We developed a tool called UTC, which has four parts: assessment, prioritization, market analysis (which tracks all of the tree planting you’ve done to see how you are doing against your prioritization), and change analysis (which measures where you’re gaining and losing, and the social, economic, and environmental factors that may be impacting the gains and losses.) Change analysis is where we are with Baltimore. One of the most challenging parts of this effort is taking all the information and getting it into the form of a simple, four-page report. This will take a lot of work and iterative fine tuning, but once that is done, it can be replicated when this work is done for other municipalities and cities.

We did this same thing with the UTC assessment and prioritization reports. Our Forest Service staff at the University of Vermont have just used the UTC assessment tool to assess Detroit. When that report comes out, it will look a lot better than the very first report we did for Baltimore, because there have been about 50 of these assessments and reports done for different cities, and we’ve gotten better and better. The first UTC assessment we did was for Baltimore, which took six months. Then we did Annapolis, which took three months. Then New York City, which took five days. We are not only getting better and faster, but we have new communication tools, like a UTC assessment video that will soon be posted on the Forest Service YouTube channel which helps explain why it’s important to assess urban trees.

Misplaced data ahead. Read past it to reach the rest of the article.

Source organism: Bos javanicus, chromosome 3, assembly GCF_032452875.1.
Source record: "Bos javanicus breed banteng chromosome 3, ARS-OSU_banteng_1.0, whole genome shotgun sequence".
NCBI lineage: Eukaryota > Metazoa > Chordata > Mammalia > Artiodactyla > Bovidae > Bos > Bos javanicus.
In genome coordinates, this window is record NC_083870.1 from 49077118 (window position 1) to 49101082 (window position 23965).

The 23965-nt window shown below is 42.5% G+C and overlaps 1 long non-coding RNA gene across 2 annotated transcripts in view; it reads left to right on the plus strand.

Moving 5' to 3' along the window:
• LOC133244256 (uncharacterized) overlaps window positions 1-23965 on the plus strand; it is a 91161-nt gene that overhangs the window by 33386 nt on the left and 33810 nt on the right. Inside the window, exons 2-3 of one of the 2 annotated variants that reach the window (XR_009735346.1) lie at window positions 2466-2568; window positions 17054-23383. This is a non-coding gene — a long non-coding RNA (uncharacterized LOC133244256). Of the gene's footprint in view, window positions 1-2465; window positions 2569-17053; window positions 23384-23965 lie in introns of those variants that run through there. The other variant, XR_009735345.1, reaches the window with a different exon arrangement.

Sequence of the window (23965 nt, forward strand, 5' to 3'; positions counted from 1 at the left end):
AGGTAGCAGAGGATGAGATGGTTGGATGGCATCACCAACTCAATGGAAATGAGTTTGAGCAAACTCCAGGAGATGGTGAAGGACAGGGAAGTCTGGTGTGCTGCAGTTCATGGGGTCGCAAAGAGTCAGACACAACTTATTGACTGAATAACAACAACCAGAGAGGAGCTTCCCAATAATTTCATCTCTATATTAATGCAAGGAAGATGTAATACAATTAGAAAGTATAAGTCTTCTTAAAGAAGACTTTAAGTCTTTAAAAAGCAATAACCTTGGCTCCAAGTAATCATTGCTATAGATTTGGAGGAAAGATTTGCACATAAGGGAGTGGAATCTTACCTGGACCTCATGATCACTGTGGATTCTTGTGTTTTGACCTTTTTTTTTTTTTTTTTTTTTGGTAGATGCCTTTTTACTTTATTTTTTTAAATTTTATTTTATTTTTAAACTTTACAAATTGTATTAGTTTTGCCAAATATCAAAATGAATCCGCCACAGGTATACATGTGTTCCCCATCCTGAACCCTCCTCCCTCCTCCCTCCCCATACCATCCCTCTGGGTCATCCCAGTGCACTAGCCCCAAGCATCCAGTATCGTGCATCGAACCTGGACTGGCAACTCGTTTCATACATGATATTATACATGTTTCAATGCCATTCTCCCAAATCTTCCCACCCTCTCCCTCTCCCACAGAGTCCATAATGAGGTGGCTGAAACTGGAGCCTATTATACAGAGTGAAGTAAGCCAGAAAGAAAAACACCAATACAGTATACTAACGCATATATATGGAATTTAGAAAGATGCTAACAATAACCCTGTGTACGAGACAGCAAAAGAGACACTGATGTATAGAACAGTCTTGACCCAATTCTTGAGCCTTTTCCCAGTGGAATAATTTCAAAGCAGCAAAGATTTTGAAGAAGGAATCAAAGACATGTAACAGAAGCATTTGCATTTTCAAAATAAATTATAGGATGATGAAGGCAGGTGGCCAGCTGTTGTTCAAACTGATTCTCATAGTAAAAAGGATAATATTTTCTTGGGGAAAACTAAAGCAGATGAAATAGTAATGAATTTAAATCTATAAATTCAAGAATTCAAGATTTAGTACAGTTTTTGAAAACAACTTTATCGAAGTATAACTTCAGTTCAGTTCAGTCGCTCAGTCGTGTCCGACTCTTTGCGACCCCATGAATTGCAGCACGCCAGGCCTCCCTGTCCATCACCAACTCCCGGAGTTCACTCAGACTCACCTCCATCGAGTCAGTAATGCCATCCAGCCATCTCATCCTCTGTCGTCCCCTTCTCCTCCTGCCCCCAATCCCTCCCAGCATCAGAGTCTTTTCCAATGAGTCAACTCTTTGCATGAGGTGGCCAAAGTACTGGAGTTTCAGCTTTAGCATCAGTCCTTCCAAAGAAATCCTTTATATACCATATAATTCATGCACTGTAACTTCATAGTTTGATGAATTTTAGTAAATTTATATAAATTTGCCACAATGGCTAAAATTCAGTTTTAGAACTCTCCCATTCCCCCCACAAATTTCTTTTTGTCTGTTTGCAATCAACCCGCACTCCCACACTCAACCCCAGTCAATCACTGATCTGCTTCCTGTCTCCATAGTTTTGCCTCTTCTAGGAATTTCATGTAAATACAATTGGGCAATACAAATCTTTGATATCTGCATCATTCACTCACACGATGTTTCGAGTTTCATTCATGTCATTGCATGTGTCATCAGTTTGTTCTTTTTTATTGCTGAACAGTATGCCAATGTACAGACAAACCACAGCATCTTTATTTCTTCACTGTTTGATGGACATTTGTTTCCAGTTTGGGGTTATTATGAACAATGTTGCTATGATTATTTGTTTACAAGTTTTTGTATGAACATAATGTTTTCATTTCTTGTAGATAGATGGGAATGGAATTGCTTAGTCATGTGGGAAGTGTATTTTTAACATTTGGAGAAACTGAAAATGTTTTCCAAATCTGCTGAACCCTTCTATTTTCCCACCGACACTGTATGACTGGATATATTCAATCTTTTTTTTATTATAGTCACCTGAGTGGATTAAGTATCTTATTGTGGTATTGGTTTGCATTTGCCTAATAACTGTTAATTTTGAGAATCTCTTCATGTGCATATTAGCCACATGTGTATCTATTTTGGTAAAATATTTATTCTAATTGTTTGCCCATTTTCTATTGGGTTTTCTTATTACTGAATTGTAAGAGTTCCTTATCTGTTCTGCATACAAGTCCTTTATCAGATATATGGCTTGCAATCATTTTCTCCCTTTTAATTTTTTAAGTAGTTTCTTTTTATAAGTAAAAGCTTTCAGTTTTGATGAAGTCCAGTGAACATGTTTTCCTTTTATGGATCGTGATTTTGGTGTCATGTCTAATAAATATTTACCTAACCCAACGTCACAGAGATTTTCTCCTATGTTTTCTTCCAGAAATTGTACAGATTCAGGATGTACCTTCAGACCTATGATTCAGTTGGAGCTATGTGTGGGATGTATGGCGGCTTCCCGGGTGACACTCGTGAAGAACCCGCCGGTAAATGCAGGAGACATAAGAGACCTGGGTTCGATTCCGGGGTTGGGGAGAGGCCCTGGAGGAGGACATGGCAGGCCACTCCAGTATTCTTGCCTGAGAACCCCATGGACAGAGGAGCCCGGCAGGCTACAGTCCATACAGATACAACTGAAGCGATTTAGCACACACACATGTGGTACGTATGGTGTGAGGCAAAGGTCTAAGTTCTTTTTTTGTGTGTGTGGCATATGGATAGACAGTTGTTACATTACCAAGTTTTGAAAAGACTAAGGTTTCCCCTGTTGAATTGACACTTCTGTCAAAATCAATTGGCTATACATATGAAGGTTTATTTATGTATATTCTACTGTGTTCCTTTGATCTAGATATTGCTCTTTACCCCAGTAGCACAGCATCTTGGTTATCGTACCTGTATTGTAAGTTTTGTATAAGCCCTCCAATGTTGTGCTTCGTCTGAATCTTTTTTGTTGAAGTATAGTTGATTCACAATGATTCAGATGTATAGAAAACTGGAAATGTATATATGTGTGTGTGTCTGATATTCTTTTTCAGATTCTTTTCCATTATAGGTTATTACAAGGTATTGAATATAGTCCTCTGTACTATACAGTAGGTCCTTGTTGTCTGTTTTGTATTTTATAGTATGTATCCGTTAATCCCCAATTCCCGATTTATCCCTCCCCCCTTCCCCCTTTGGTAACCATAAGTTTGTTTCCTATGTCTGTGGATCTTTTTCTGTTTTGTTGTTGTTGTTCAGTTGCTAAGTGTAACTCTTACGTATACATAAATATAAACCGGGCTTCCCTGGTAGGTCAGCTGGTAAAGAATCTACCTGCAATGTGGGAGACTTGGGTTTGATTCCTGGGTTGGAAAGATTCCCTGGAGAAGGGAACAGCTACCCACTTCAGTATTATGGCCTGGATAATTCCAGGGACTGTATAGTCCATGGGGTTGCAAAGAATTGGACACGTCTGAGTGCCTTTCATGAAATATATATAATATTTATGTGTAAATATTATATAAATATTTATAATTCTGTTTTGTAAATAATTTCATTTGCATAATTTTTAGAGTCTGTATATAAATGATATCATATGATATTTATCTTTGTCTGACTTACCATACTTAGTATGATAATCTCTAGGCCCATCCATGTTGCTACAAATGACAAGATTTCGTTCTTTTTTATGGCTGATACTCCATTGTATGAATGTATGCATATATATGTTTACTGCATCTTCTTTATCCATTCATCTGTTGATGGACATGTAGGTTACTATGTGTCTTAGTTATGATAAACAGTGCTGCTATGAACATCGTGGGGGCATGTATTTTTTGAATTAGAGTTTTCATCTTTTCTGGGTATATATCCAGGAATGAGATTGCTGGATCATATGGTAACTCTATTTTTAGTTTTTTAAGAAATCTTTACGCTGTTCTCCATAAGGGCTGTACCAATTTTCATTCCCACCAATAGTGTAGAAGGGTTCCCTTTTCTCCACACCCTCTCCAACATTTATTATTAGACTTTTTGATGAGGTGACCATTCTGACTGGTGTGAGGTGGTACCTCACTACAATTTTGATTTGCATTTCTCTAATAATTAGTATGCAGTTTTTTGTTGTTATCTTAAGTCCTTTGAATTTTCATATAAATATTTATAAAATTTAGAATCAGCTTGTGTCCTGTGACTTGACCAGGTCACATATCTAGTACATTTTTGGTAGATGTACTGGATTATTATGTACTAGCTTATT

But using these tools is not like doing TurboTax. You don’t just put in your numbers and get a result. You need someone who knows GIS, you need to spend some money, and you need to understand that it is also a process-one that requires talking, being transparent, and staying flexible. For example, when we were working on the prioritization process in Baltimore, a lot of people said, “We want to prioritize all the pretty trees.” I’d say, “That is an important issue, but I do not have a database of pretty trees, so we’re not able to do that. But I have LiDAR data, so I can map out all of the big trees. If you’ll accept my use of LiDAR, and we can agree on the size we consider a big tree, we can prioritize big trees.” They agreed, so we changed the prioritization to account for that.